Why Is Meat Iridescent ? It’s Usually Harmless

Have you ever had some delicious cold cut only to see it shimmer like a rainbow, halfway through your sandwich ? It didn’t seem to taste bad, so what was the deal with all those colors ? 

Why is meat sometimes iridescent ? Does it only happen for deli meat ? Can raw meat have a rainbow on it ? Is it still safe to eat ? Let’s find out !

meat iridescent

Why is meat iridescent?

Meat is iridescent because the muscle fiber structure is not uniform across the section of the cut. Bundles make muscles of fibers that run in different directions to produce tension when they contract. This is true even in a relatively simple structure like chicken breast.

The result is that light waves reflecting off each layer will be at a slightly different angle, thus shifting the color depending on your viewing angle. This effect can play tricks on your eyes, especially with marbled meat within them, since this will introduce another element with a unique reflected pattern.

Another reason for ‘iridescence’ in meat could be due to intramuscular lipid (marbling). This is why meat colors can appear different at different angles. The layers of fat within muscles scatter light which may result in a more prominent sheen/shine on the surface of the meat.

This effect appears stronger when viewed from an acute angle rather than directly from above or below.

Read also: Substitute For Eggs In Meatballs

In rare cases, it’s possible to get an oxidized section if a cut of meat (in this case beef) has been exposed for too long to oxygen and is beginning to turn brown or grey. This most commonly happens close to the exterior parts of the cut, where oxygen has had a chance to interact with the muscle over a more extended time.

In this case, the meat may have a grey color but still have areas where the underlying red is visible. It will also typically turn an even grey color across the entire cut.

The marbling within muscles (and its associated effect on ‘shine’) is far more common since this is quite desirable for the appearance of cooked products.

Lastly, why do you think that some meats are more ‘shiny’ than others?

Some possibilities:

* The amount of intramuscular fat.
* The fineness of muscle fiber structure (a finer structure will ‘catch’ light better).
* Presence or absence of connective tissue in between bundles/layers, which would scatter light differently.

Is iridescent meat safe to eat?

Iridescent meat – reflecting a faint rainbow – is generally safe to eat, as long as it’s deli meat. Raw meat that is iridescent might be safe, but it depends on a few factors. Always check the expiration date for fresh meat, regardless of iridescence. 

Each type of meat has different nutritional concerns to consider, and there are other factors such as genetic modification and feed to consider. When we talk about iridescent meat, we’re talking about is meat with a blueish hue. This color change can indicate spoilage, or it can occur naturally in meats like beef and tuna.

So the question remains: Is this variation safe to eat? And how should you handle these types of food items differently?

You need to know that not all meat color variations necessarily cause alarm or concern. Often when certain meats appear slightly blueish, iridescence may be present. This is not a health issue and doesn’t mean the color will taste bad.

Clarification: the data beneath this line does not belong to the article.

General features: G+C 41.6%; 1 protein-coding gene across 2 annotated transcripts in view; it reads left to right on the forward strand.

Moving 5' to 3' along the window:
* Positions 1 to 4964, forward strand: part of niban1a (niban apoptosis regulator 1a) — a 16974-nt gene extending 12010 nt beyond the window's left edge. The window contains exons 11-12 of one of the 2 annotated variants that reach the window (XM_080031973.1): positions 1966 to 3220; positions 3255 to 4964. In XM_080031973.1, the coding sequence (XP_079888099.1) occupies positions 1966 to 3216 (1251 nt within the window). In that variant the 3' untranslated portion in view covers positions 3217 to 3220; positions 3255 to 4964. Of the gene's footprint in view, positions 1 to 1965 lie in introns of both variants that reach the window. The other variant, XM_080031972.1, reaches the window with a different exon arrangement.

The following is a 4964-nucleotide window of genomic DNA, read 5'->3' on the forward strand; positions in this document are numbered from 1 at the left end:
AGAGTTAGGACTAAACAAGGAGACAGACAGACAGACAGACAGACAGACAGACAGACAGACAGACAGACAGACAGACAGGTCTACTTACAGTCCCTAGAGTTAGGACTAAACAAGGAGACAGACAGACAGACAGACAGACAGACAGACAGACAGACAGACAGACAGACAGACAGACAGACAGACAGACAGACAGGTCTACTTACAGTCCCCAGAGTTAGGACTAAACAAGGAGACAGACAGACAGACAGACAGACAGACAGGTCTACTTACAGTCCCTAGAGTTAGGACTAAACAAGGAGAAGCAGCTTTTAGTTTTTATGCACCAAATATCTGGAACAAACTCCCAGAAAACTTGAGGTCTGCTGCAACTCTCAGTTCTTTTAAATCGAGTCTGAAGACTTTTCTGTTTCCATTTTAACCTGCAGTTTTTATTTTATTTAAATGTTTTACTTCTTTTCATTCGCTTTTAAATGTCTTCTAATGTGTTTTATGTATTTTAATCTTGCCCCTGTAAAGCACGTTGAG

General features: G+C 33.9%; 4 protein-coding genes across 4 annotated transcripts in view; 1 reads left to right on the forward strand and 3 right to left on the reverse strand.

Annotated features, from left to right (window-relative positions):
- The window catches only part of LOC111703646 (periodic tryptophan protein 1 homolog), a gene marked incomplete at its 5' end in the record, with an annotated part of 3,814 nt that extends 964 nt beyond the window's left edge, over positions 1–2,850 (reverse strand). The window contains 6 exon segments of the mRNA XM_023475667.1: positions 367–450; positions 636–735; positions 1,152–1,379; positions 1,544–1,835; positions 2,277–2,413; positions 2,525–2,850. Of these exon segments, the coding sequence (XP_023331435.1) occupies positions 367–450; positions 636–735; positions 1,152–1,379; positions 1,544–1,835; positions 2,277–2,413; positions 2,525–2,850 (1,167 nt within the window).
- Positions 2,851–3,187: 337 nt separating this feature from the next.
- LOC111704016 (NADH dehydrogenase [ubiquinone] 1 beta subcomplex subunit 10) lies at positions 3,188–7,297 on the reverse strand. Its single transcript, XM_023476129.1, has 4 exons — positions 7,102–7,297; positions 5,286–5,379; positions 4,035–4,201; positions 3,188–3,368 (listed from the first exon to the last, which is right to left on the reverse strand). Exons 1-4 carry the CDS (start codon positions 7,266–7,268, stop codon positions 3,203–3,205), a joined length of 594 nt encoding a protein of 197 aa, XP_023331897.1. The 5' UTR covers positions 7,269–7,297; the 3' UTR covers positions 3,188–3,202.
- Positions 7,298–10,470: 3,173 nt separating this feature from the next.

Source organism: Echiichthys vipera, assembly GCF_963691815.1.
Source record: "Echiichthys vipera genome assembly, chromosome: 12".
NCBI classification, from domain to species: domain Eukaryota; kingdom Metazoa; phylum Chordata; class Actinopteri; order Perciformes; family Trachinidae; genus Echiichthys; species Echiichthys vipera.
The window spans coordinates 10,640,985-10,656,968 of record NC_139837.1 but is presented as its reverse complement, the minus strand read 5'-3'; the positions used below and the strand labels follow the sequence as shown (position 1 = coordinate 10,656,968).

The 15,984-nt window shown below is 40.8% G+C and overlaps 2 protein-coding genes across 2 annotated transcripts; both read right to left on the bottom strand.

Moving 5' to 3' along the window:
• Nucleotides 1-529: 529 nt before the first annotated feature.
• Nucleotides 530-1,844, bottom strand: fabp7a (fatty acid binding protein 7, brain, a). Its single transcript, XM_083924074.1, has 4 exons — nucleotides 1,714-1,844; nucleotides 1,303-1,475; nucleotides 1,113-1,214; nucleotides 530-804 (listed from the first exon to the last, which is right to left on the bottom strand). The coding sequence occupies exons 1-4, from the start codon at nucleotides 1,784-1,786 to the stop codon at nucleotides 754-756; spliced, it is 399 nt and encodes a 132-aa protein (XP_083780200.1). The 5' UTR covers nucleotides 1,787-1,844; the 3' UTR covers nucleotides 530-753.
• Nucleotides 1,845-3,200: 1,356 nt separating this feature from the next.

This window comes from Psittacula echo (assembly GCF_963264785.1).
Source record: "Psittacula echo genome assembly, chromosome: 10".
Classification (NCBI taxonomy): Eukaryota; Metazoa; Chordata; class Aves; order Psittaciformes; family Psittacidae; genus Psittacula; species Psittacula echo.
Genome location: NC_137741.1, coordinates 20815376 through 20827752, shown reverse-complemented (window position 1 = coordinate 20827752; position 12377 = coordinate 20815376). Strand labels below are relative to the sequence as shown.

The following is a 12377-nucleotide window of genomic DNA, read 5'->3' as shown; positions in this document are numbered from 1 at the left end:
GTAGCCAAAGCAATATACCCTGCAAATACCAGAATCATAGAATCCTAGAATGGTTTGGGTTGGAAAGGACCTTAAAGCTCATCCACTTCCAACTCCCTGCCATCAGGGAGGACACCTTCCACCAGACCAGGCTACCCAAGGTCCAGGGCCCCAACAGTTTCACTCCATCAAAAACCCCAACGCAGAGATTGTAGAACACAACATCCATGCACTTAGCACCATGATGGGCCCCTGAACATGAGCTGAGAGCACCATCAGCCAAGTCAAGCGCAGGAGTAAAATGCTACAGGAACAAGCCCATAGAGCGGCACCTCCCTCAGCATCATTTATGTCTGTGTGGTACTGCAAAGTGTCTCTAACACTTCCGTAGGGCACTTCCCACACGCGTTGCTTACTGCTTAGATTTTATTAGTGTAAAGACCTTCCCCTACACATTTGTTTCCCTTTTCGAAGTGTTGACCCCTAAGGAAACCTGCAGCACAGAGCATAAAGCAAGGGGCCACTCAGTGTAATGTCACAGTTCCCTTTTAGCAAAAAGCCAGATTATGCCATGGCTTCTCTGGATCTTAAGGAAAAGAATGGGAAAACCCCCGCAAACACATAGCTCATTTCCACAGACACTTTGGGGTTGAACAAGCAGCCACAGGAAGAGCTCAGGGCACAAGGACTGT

The truth is, you should always cook your meats all the way through to kill harmful bacteria. But if you don’t do this, it doesn’t matter whether or not your meat has iridescence because it won’t be safe to eat anyway. 

In the case of red meat, like beef steak or duck breast, you need to be 100% sure the meat source is very fresh. This king of meat is meant to be cooked rare, so always be careful when buying.

Is iridescent beef okay ?

Yes, iridescent beef is generally safe to eat as it simply shows the same color play as other meat types. In fact cooked beef may show iridescence when:

  • cut across the grain and
  • viewed from a very sharp angle, almost horizontally

What meat colors indicate spoilage?

The color of meat is not a good indicator of freshness or spoilage. Generally, as the product ages, it loses moisture and becomes drier. As this occurs, the pH level will change, and the pigment in the muscle fiber will start to break down, causing a shift to a darker color.

In fact, what happens is the myoglobin in the blood leftover within the meat oxidizes. In red meats this ends up looking brownish-grey, while in white meats it ends up looking grey-blue. 

As for seafood, color is not a good indicator of spoilage, but it is a good indicator for freshness. Freshly caught fish will still have some pinkish hue to their gills (inside) and the meat will have some color left. 

However, many variables impact these changes in color, such as species, diet, exercise, and packaging, affecting the ultimate color of meat. Thus there is no single answer to give when asking what meat colors indicate spoilage as it varies from one product to another depending on those factors mentioned above.

When in doubt, sniff the meat

One helpful indicator, however, is to use the ‘sniff test.’ If you suspect that your meat may not be fresh, give it a sniff. Spoiled meat will generally have an unpleasant aroma. Of course, other things can cause odors in your refrigerator, such as strong-smelling cheeses or old milk, so you should not base your decision solely on odor.

A giveaway of spoilage is the smell of rancid fat. If you’ve got a type of meat that has some fat in it – like chicken or pork – the fatty bits will begin to smell like dish soap mixed with hot lard. That’s the simplest way to describe it. If you smell anything like it be sure to toss the meat. 

In short, iridescent meat isn’t a cause for concern in most cases. If you can then do a sniff test, it’s one of the safest ways to figure out if the meat is spoiled or not.